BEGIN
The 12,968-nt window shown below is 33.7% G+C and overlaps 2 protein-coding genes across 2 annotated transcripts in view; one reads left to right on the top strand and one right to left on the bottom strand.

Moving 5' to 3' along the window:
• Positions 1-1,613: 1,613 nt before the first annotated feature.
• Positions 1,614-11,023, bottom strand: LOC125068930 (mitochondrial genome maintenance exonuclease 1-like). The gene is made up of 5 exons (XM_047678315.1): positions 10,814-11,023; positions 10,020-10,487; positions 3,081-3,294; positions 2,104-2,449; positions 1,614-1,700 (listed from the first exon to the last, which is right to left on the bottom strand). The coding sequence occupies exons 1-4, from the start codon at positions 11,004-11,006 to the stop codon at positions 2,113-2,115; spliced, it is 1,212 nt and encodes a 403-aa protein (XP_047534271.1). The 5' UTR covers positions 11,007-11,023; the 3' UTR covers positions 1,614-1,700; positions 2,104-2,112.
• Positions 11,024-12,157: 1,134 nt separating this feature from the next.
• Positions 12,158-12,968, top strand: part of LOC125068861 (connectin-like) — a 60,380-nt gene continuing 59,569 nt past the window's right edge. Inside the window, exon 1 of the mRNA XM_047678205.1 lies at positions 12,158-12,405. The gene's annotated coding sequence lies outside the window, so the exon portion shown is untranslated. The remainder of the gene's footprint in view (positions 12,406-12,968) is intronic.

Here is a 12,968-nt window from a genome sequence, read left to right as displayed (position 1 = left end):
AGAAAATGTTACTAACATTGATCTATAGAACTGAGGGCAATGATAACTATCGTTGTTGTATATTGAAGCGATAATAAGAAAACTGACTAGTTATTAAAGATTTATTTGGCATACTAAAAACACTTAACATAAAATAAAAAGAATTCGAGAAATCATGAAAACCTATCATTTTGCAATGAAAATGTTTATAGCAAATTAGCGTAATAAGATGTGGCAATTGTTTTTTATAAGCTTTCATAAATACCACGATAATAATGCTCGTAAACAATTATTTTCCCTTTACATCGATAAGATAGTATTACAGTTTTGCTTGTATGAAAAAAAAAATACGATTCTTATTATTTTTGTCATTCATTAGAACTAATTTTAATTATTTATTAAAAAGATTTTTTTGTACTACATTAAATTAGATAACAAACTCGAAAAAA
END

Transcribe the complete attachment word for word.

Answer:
The 12,968-nt window shown below is 33.7% G+C and overlaps 2 protein-coding genes across 2 annotated transcripts in view; one reads left to right on the top strand and one right to left on the bottom strand.

Moving 5' to 3' along the window:
• Positions 1-1,613: 1,613 nt before the first annotated feature.
• Positions 1,614-11,023, bottom strand: LOC125068930 (mitochondrial genome maintenance exonuclease 1-like). The gene is made up of 5 exons (XM_047678315.1): positions 10,814-11,023; positions 10,020-10,487; positions 3,081-3,294; positions 2,104-2,449; positions 1,614-1,700 (listed from the first exon to the last, which is right to left on the bottom strand). The coding sequence occupies exons 1-4, from the start codon at positions 11,004-11,006 to the stop codon at positions 2,113-2,115; spliced, it is 1,212 nt and encodes a 403-aa protein (XP_047534271.1). The 5' UTR covers positions 11,007-11,023; the 3' UTR covers positions 1,614-1,700; positions 2,104-2,112.
• Positions 11,024-12,157: 1,134 nt separating this feature from the next.
• Positions 12,158-12,968, top strand: part of LOC125068861 (connectin-like) — a 60,380-nt gene continuing 59,569 nt past the window's right edge. Inside the window, exon 1 of the mRNA XM_047678205.1 lies at positions 12,158-12,405. The gene's annotated coding sequence lies outside the window, so the exon portion shown is untranslated. The remainder of the gene's footprint in view (positions 12,406-12,968) is intronic.

Here is a 12,968-nt window from a genome sequence, read left to right as displayed (position 1 = left end):
AGAAAATGTTACTAACATTGATCTATAGAACTGAGGGCAATGATAACTATCGTTGTTGTATATTGAAGCGATAATAAGAAAACTGACTAGTTATTAAAGATTTATTTGGCATACTAAAAACACTTAACATAAAATAAAAAGAATTCGAGAAATCATGAAAACCTATCATTTTGCAATGAAAATGTTTATAGCAAATTAGCGTAATAAGATGTGGCAATTGTTTTTTATAAGCTTTCATAAATACCACGATAATAATGCTCGTAAACAATTATTTTCCCTTTACATCGATAAGATAGTATTACAGTTTTGCTTGTATGAAAAAAAAAATACGATTCTTATTATTTTTGTCATTCATTAGAACTAATTTTAATTATTTATTAAAAAGATTTTTTTGTACTACATTAAATTAGATAACAAACTCGAAAAAA